Alec Soth's Archived Blog

February 27, 2007

‘art perseveres, wherever it may be found’

Filed under: editorial photo — alecsothblog @ 12:33 am


If you haven’t noticed, I spend a lot of time on this blog talking about fine-art photographers who dirty themselves in editorial waters. (Examples here, here and here). Yesterday I asked, “Why do they bother?”

Several people responded with knee-jerk cynicism: “money, money, money.”

Is everyone aware that the day rate for the New York Times Magazine is $400? (Half of that if you are using an agent). I don’t know Justine Kurland’s art prices, but I’d guess they are somewhere around $15,000. If she is hurting for cash, I’m sure she could change the price to $15,400. What about Rineke Dijkstra? $50,400.

Set aside your cynicism for a second and consider this – a lot of photographers actually like taking pictures for publication.

A couple of examples:

  • In 1998, Larry Sultan took an assignment from Maxim Magazine. Yes, Maxim. The story was called “A Day in the Life of a Porn Set.” Six years later, Sultan debuted The Valley at the San Francisco Museum of Modern Art.
  • In 2003, Mitch Epstein photographed the dying power-plant town of Cheshire, Ohio for the New York Times. Next month Epstein will be debuting his latest project, American Power at Sikkema Jenkins & Co.

Sultan and Epstein are two of the best photographers working today. Both have had long careers. Both continue to surprise. I’d argue that their participation in the world of editorial photography has made them better.

I’d never suggest that editorial photography is the right choice for most photographers. But I hate to see it dismissed as mere money-grubbing. Some of the greatest photographers of all time rarely did anything else.

One of my favorites is Evelyn Hofer. I’ve only purchased a few photographs in my life and two of them are by Hofer. Both were made on assignment. In the current issue of Aperture, Vicki Goldberg reviews Evelyn Hofer’s recent retrospective:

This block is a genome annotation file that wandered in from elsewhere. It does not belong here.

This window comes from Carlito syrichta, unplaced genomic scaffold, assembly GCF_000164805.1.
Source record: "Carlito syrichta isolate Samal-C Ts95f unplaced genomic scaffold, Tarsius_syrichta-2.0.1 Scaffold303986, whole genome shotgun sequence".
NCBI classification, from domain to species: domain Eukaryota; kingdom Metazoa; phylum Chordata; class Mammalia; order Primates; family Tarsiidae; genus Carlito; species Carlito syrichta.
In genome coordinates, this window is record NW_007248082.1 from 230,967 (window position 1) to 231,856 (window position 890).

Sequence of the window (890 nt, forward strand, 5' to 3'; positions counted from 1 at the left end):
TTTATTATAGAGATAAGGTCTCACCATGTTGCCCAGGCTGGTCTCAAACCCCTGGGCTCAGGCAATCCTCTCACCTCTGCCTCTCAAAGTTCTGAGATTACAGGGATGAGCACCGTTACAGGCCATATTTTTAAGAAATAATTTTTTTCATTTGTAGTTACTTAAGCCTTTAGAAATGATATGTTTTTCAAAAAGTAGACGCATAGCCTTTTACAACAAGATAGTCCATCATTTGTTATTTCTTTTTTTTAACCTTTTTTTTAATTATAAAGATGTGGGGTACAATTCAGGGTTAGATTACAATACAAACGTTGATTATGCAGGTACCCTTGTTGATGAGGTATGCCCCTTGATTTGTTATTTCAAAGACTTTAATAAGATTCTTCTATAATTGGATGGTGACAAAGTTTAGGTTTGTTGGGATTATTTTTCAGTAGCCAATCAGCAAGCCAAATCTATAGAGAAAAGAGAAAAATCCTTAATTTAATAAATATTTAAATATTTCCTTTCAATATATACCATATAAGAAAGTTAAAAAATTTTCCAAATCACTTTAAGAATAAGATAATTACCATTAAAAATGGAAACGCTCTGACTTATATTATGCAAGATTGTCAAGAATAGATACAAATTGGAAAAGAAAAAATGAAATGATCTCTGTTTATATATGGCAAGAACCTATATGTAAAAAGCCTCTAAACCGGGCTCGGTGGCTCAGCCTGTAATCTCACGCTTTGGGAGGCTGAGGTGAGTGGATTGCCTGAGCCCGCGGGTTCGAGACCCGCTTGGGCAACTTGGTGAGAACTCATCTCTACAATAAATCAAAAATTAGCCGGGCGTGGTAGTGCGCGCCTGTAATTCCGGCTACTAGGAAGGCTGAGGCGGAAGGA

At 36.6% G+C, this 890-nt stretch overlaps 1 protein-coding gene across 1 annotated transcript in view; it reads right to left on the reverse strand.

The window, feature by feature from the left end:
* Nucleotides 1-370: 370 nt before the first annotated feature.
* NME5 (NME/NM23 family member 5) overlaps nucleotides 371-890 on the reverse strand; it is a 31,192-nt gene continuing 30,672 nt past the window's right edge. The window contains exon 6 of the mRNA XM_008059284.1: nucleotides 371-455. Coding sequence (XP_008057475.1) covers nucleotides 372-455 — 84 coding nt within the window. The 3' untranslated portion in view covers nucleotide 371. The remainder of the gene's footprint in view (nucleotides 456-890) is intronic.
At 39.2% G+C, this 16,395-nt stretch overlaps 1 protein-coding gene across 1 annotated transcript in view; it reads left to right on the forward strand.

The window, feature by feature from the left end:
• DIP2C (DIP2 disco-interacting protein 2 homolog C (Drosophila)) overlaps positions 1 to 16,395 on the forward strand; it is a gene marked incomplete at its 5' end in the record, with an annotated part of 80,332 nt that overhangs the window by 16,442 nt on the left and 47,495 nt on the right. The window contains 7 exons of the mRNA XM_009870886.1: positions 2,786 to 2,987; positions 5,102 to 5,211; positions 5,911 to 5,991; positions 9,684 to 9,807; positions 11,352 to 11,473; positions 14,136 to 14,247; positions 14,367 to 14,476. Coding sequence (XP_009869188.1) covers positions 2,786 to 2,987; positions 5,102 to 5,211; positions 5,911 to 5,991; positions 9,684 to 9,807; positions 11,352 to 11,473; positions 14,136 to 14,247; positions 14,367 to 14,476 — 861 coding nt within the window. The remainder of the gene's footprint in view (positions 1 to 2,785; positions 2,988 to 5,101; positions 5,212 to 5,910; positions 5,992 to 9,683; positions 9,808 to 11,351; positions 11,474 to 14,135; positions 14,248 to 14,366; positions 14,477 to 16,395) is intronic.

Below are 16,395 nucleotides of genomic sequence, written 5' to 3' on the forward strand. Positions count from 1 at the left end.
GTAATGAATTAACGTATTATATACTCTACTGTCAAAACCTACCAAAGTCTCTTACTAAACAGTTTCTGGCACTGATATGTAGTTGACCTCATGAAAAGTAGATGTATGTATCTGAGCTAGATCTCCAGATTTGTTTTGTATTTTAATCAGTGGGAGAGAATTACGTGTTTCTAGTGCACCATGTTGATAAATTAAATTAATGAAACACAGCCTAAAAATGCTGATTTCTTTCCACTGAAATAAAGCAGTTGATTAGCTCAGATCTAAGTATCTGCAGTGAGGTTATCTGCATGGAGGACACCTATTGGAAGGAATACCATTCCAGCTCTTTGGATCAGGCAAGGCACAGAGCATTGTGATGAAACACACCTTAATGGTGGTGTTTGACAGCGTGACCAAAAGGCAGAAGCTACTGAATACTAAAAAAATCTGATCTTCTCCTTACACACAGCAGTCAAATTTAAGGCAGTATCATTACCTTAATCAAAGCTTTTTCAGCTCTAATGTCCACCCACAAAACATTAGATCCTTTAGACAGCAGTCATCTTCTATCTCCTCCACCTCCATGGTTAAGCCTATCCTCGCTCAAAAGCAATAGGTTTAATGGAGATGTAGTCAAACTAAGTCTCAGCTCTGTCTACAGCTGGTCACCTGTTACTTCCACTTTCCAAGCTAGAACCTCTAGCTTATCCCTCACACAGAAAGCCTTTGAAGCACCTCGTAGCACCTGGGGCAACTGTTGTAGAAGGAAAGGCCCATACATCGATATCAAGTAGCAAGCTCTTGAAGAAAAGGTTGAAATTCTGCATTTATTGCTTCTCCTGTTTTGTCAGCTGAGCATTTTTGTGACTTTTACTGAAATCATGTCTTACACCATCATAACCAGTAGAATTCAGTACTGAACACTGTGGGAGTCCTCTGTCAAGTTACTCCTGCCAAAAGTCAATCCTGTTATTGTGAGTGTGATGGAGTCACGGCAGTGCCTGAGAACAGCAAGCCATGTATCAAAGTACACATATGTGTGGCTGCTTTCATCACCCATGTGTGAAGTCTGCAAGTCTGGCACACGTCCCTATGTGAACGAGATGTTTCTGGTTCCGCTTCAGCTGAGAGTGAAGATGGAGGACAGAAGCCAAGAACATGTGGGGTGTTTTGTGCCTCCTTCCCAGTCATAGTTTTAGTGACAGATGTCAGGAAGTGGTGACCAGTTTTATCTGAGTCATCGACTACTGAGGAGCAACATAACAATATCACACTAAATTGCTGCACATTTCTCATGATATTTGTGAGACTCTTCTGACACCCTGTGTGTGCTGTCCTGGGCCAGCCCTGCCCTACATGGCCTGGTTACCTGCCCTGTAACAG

Hofer’s pictures were generally taken on assignment, which she never looked on as a lesser task. So much for the disdain of commercial work that art photographers used to express. Art perseveres, wherever it may be found.


  1. During the recent Brighton Photo-Bienale I had a conversation with a editiorial photographer who said that most classic ‘art’ photographers of the 60’s made a living doing editiorial work and that todays young photographers did’nt have what it takes to cut it in the business.

    There seems to be a growing bitterness (in the UK) between those who are described as Art photographers and those who consider themselves as editiorial photographers.

    I told the guy I thought photography was a big enough beast to handle it all. Personally I think the most interesting work comes from a cross over of the two (if either of them exist in any pure sense).

    Comment by Chris King — February 27, 2007 @ 2:54 am

  2. it’s a little more than ‘knee-jerk cynicism’ alec, how many of Sultan’s Maxim photos ended up in ‘The Valley’? there are always exceptions to the rule, and you found a few exceptions, but don’t be naive or blind. ask a hundred assignment photographers why they do editorial work, and then ask them what they’d rather be doing.

    the day rate for the NYT may be $400, but how about the day rate for shooting CEO’s? how much a day to shoot a fashion layout for Vogue?

    Comment by john k. — February 27, 2007 @ 4:44 am

  3. As the first to mention the M word yesterday (though I hope not in a knee-jerk cynical way), I’d say your main points (i.e. that photographers like to work, like to see their work in print, and that “editorial” work may be the seed of further work) are beyond dispute. However, the economics of artistic production are intriguing, and a subject over which a veil is too often drawn.

    In the 1990s I heard Duane Michals give a very impassioned defence at the RPS of his advertising work as the way the work for which he is known gets funded. I don’t think it’s cynical to wonder how people make a living (run a studio, employ assistants, pay bills, etc.). The advent of Big Money for some art photographers is surely quite a recent phenomenon — how did that happen? Who buys photographic work at $15K, and why? Is this driven by galleries? Or hedge fund managers? Interestingly, you can buy a Keith Carter or Raymond Meeks print for $1.5K or less at Photo-Eye. Perhaps they sell ten times as many … What effect does this have on those asking $150? Only asking …

    Comment by Mike C. — February 27, 2007 @ 7:01 am

  4. I’ve always loved that Hofer photo.

    Comment by Christian — February 27, 2007 @ 8:59 am

  5. There seems to be a lot of confusion about the difference between editorial and advertising photography. Where Larry Fink might get paid $400 to shoot these pictures for the NYTimes, he probably got paid two-hundred times as much to shoot these pictures for Chivas. Obviously the ad work isn’t about the art. It is about paying the bills.